Last updated: 13.10.22

Food Allergy Guidance in Retail

When running a food business of any kind, good allergen awareness across the board should be of paramount importance. Nowhere is this more important than in the retail segment of the food production cycle, where customers normally first come into contact with the food product.

For any food retailer, understanding this integral part of food health and safety is vital for preventing dangerous allergic reactions, maintaining customer relationships, and complying with local and national laws. If you work in a food retail establishment, you should also be aware of the risks that are present and the control measures that will likely have been put in place to ensure business compliance.

In this article, we take a closer look at the guidance given around food allergy awareness in retail and share advice for businesses on how to ensure that they stick to these regulations.

The 14 Allergens

The majority of food allergy sufferers are allergic to at least one of the following ingredients, although it is possible to be allergic to any food product. There are 14 main allergens which are highlighted by the Foods Standards Agency as ones which must be accounted for by food retailers. 

These are:

  • Celery
  • Gluten-based cereals
  • Crustaceans
  • Eggs
  • Fish
  • Lupin
  • Milk
  • Molluscs
  • Mustard
  • Tree nuts
  • Peanuts
  • Sesame seeds
  • Soybeans
  • Sulphites

If any food product contains one or more of these allergens, it must be clearly labelled somewhere on the packaging. This is usually done as part of the ingredients list, where allergens are highlighted in bold.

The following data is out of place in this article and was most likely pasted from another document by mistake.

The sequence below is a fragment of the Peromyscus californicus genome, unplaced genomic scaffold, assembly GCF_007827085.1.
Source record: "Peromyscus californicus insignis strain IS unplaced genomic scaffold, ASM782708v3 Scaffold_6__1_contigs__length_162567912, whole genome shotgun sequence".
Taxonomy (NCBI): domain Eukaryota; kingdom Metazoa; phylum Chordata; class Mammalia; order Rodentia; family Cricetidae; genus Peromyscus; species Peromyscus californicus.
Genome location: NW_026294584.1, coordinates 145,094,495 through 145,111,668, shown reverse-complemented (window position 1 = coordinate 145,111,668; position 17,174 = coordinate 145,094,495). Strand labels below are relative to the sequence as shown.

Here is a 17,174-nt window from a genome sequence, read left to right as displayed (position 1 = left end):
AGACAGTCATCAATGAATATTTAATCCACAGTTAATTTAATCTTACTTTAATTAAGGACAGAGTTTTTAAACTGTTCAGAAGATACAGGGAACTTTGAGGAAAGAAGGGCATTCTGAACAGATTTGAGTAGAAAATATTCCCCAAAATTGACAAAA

Understanding Allergens in Retail

A strong understanding of allergens and their impact on retail is always beneficial to any business – in particular when it comes to the law, your company’s reputation and the health and safety of your customers. Safely managing allergens in a food retail environment can be split into three main areas; labelling, cleanliness and allergic reaction first aid.

Allergens and Packaging

For many retail outlets and customers, packaging plays an integral role in providing information on the presence of allergens in food. 

The legal framework for allergen information on food packaging in retail is detailed in the EU Food Information for Consumers Regulation, which came into force in 2011. This regulation states that food retailers must advertise allergen information to consumers, with legal obligations split into pre-packaged and non-pre-packaged products.

Pre-packaged products, or food which is packed before it is put on sale, must have its ingredients advertised on the packaging. Any of the 14 main allergens listed above must be highlighted and made obvious in the ingredients list.